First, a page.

5 Things We Learned: Leicester City 1-1 Manchester United


1) Rooney: Dip or Decline?

Wayne Rooney’s difficult season and poor form has been well documented over the past few months and although I don’t want to add to this, his form has gotten to the point that serious questions will have to start being asked. One of the main questions that need to be posed is whether this is in fact an issue of form or if Rooney’s best years are behind him.

At 30 years of age most footballers would either be in their peak years or would have just experienced that stage. One big aspect that is different with Rooney to most footballers however is that he started playing regular Premier League Football at 16 and made his full international debut at 17. It seems that this has taken its toll and that in fact what we are now witnessing is a decline.

Saturday was further evidence of this decline, with Rooney looking very sluggish in his touch and movement. So, what is keeping him in the side? Other than lack of alternatives at the minute you would have to say it’s his captaincy and leadership that is keeping him in the starting 11. He is one of the only leaders in the current side – Chris Smalling and Michael Carrick being vice captains emphasises that. However if we significantly add to our fire power this summer as expected, it would be hard to see Rooney remaining a key figure in the United side.

2) There was a reason we stopped playing 3-5-2

Saturday evening saw the return of our old foe, 3-5-2. Van Gaal pointed to the threat of Jamie Vardy as one of the reasons we deployed the system on Saturday. He tried saving face by naming Paddy McNair as being the reason we conceded a goal to… Jamie Vardy. For me, if we had a flat back four I’m not sure Vardy would have had the space to run into to create the chance to score. McNair certainly could have been tighter to Vardy but I feel that that type of situation would have been avoided with a back 4 rather than a relatively unfamiliar system at the back.

Going forward we looked even more regimented than in previous weeks. For the system to work you really need a maverick in attack, the way the Dutch had Robben at the last World Cup, as there is very little space for attackers to operate. Unfortunately we really don’t have that maverick, which brings me to the next point.

3) Lack of cutting edge

Although the tone of this article has been pretty miserable so far regarding our performance on Saturday, we still controlled large parts of the game. This has been a regular feature of our season to date. There seems to be a recurring debate as to whether the reason that we aren’t converting this control into chances and goals is down to Van Gaal’s system or the attacking options.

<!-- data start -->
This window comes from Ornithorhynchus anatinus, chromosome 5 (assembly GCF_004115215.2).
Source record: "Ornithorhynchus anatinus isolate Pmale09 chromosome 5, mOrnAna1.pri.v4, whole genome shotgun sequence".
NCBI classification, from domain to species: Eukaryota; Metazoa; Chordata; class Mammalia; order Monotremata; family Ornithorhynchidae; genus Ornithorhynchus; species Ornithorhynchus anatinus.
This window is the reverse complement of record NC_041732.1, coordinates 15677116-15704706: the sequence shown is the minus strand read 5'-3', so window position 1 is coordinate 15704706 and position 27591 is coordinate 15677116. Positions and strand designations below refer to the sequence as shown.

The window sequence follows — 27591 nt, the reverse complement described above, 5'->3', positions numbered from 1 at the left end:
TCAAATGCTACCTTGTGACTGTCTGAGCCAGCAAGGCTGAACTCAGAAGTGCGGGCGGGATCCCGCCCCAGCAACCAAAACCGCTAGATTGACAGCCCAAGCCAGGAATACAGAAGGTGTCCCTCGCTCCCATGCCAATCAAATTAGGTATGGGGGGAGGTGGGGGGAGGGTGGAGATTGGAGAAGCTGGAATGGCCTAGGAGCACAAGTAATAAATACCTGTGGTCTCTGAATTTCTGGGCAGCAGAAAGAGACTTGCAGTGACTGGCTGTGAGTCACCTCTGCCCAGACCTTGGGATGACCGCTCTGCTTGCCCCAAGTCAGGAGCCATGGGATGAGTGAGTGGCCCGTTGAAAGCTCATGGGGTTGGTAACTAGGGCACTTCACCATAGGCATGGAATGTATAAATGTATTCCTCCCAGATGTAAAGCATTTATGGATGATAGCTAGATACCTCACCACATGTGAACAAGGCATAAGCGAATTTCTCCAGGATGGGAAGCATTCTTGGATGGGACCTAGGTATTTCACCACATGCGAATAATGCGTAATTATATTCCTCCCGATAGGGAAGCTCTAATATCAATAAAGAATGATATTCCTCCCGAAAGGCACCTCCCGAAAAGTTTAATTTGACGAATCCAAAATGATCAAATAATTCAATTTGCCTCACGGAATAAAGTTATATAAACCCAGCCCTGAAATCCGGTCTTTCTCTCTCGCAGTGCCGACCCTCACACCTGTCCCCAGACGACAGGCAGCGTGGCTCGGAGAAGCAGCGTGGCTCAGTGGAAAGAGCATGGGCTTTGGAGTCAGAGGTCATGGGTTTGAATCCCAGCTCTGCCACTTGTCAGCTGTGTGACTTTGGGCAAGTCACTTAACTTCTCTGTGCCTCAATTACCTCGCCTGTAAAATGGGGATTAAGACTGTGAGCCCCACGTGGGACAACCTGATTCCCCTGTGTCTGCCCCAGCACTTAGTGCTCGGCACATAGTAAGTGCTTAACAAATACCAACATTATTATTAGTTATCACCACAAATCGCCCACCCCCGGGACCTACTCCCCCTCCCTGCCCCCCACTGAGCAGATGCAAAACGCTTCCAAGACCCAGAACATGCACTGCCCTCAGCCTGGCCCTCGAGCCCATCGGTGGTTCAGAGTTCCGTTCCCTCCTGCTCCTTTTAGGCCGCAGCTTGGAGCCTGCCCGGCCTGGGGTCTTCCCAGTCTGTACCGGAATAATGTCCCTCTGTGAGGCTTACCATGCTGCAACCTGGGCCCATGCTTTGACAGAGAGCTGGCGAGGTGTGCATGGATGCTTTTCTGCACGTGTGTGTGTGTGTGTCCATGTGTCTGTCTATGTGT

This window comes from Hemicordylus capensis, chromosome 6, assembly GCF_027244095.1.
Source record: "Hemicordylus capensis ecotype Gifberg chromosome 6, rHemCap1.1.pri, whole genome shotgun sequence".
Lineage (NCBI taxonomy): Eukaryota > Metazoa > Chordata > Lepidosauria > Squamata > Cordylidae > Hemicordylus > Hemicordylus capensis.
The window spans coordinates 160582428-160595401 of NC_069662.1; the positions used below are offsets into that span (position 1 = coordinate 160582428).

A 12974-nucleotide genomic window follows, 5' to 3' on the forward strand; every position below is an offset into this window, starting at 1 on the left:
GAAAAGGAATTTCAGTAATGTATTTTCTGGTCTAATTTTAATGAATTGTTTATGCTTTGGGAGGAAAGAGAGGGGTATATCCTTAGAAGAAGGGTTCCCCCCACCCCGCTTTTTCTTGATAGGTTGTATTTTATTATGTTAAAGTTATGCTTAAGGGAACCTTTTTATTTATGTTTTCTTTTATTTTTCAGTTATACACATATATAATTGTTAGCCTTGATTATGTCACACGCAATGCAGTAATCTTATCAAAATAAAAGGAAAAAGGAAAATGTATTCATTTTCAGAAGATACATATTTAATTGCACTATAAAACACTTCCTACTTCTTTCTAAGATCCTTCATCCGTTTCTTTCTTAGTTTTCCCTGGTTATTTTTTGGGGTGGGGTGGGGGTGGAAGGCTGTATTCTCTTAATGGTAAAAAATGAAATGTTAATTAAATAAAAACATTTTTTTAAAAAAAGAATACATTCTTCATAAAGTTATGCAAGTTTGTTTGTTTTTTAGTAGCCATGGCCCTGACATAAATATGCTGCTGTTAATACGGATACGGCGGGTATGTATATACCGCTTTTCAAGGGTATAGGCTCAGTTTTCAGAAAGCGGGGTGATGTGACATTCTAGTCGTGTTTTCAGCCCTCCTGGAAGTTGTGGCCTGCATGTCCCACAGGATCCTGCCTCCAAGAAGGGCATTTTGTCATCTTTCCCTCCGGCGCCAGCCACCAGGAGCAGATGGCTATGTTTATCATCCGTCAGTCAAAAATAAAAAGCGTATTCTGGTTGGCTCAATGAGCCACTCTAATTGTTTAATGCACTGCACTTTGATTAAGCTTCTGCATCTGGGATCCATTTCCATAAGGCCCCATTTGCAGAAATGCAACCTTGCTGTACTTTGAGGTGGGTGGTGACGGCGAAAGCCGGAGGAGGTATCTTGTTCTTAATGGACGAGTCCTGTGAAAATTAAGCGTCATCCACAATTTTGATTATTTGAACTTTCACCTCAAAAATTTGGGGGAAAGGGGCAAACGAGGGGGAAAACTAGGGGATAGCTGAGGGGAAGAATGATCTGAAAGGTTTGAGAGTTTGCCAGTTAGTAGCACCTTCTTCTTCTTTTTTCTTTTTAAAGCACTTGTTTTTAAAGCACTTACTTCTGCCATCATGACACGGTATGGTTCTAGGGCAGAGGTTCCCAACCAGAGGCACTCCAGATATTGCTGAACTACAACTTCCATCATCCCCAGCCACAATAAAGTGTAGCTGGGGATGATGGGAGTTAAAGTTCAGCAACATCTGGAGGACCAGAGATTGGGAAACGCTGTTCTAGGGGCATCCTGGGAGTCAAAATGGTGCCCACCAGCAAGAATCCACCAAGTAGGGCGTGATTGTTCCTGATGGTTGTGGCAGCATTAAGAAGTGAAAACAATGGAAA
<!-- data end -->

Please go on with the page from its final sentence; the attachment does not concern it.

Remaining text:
I stand somewhere in the middle on it. I certainly feel that we could move the ball quicker under Van Gaal from back to front which would help find better attacking positions, however if you look back on the last few games we have been in many good attacking positions and created very good chances that we simply didn’t convert.

As previously mentioned, there will be a big focus on adding to our strike force over the summer. However, until then we will have to be more efficient in front of goal or perhaps become a bit quicker in our play to create more space up top.

4) Darmian: Confidence hit or just not very good?

Matteo Darmian made a very bright start to his United career, showing enthusiasm to support in attack and solidity in defence. However the Darmian we have seen in recent times is a shadow of that player. On the ball he doesn’t look assured of his touch or what he wants to do, this was apparent on a number of occasions on Saturday. Also his execution was seriously lacking with a few horrendous crosses.

The reason I ask whether this is a confidence issue or whether Darmian the player isn’t actually all that good, stems from a couple of things. Firstly the defensive solidity he displayed early season was given its first very big test against Alexis Sanchez at the start of October. Up to this point Darmians performances were very good and confidence sky high, however he got a roasting from Sanchez.

In terms of Darmian the attacking outlet, Van Gaal has chosen to play Young or Valencia at right back over Darmian against the lesser sides which would signal that he doesn’t have total faith in his ability to add to the attack. There had been murmurs in the summer that United scout Jim Lawlor advised Van Gaal against signing Darmian however this advice wasn’t taken on board. Whether Lawlor or Van Gaal proves to be right remains to be seen.

5) Perils of small squad being seen

3 of United’s 7 substitutes on Saturday were Andreas Pereira, Cameron Borthwick-Jackson and Marcus Rashford. This in itself points to how light our squad is at present. The bizarre aspect about it is that Van Gaal has made the squad light by choice. You can see the logic in having a smaller, tighter squad however it’s when injuries occur that problems arise.

Even with a fully fit squad however, there are still issues with an over reliance on the likes of Schweinsteiger and Martial, both of whom at very different stages in their careers and both of whom I expect didn’t envisage having had this amount of game time in the first few months of their United careers.

Don’t get me wrong Van Gaal has done a good job getting rid of a lot of deadwood at the club. However, perhaps he has wielded the axe on a player or two too many. Javier Hernandez’s success at Leverkusen points to that, particularly when we are having such problems up top ourselves.

I’m going to end this downbeat article by pointing out that we are still in a very strong position at this point in the season and a win tomorrow against West Ham would be a great boost ahead of very winnable fixtures against Bournemouth and Norwich so it’s not all doom and gloom!

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